First lady Jill Biden visited Memphis on Friday, meeting with researchers and patients at one of the country's preeminent pediatric cancer treatment and research centers, St. Jude Children's Research Hospital, to promote the White House's Cancer Moonshot initiative.
President Joe Biden last month re-prioritized the initiative which aims to cut the number of cancer deaths in half over the next 25 years. The program focuses on improving cancer treatment and prevention.
"To see how special this place really is firsthand, you know, it's simply breathtaking,"
the first lady told St. Jude employees. "Your research is saving lives."
Jill Biden said the advances made by researchers at St. Jude were in line with the administration's goals to curb cancer deaths and give hope to families.
"One of the hardest parts of the cancer diagnosis is that paralyzing sense of helplessness. But here at St. Jude, you know, hearing about so many cutting-edge approaches to this disease, we are reminded that we are, in fact, living in a time of incredible possibility," she said. "We can end cancer as we know it. And that's what the Cancer Moonshot is all about."
She also spent several private moments with Ukrainian cancer patients and their families who had been forced to leave their homes and were brought to Memphis by St. Jude to receive treatment. Biden said she was proud of St. Jude's commitment to help pediatric cancer patients impacted by the war.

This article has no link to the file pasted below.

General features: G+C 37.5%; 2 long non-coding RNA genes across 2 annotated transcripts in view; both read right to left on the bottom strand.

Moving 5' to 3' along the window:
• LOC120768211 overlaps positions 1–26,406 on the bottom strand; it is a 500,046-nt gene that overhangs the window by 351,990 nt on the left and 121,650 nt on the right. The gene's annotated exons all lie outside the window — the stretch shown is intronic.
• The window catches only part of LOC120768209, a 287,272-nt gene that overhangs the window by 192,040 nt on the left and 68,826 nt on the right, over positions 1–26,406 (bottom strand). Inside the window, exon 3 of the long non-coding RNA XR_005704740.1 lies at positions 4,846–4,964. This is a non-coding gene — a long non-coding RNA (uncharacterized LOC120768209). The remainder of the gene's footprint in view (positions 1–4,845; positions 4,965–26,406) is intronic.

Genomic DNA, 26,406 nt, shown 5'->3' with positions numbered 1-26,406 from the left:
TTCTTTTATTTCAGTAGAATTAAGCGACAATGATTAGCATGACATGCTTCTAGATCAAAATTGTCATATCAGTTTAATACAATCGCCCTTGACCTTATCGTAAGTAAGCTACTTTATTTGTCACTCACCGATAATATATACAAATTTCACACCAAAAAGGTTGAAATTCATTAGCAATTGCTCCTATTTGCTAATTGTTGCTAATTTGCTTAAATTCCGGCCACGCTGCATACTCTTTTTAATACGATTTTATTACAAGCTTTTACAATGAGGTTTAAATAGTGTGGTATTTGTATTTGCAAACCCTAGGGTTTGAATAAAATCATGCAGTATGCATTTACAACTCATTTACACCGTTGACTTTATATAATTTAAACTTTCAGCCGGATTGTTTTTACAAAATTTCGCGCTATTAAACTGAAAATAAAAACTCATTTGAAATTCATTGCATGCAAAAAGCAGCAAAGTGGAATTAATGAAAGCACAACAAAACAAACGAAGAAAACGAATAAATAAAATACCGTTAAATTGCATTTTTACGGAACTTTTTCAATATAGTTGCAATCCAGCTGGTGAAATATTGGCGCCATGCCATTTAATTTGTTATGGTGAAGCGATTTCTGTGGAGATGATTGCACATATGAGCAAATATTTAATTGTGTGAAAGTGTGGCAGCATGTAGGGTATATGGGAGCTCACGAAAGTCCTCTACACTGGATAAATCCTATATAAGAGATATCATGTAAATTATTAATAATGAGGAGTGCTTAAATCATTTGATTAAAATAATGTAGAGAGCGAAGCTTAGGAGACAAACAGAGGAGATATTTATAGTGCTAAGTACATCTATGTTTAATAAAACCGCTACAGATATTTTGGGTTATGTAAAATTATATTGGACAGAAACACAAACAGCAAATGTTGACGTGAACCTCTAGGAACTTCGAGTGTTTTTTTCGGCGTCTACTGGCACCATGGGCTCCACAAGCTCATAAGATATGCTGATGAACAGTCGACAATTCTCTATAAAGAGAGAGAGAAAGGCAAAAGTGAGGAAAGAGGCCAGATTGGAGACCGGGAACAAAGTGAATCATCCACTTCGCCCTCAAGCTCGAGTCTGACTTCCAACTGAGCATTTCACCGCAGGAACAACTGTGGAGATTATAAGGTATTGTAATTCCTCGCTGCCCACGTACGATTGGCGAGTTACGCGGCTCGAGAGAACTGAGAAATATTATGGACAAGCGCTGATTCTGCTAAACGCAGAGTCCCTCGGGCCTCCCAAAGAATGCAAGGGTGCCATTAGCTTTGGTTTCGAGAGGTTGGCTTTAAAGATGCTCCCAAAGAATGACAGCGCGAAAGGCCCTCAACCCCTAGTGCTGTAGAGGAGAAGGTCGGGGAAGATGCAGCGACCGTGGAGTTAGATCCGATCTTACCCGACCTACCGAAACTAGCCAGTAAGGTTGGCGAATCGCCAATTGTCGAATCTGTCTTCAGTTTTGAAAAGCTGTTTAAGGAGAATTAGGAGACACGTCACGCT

"I wanted to join you in welcoming them. We stand with Ukraine, and we're praying for their families," she said.
'An absolute honor'
Biden arrived at the Tennessee Air National Guard 164th Airlift Wing in Memphis, walking off the plane after it landed at about 1:45 p.m. Friday.
Biden’s arrival was greeted with sunshine and a somewhat chilly breeze with the temperature in the mid-50s.
Shelby County Mayor Lee Harris, Memphis Mayor Jim Strickland and Congressman Steve Cohen shook the first lady's hand as they welcomed her to Memphis. All three joined her on her tour of St. Jude.
St. Jude officials said they were very excited to welcome the first lady. The hospital has hosted multiple first ladies including Michelle Obama, Hillary Clinton and Barbara Bush. The trip was Biden's first to St. Jude and her first visit to Memphis since March 2020.
The visit focused on the experiences of cancer patients as well as their families and caregivers and innovative research initiatives. Biden received an overview from St. Jude administrators and physicians about the hospital's ongoing research, family and caregiver assistance programs and toured a laboratory.
Biden also met with former St. Jude patient Katherin Aristondo to talk about the care she received at St. Jude.
“It’s hard to explain the peace that I felt,” Aristondo said. “St. Jude was the place that was going to take care of me and my family.”
Biden met with Dr. Charles Roberts, director of St. Jude’s comprehensive cancer center, and Dr. Giedre Krenciute, a doctor who conducts Car-T Cell therapy research, in a pediatric brain tumor lab filled with high-tech equipment including electronic pipettes and centrifuges.
Roberts told Biden about the hospital’s novel therapies, improved cancer cure rates and the St. Jude cloud, which stores information accessible for free for doctors and researchers around the world.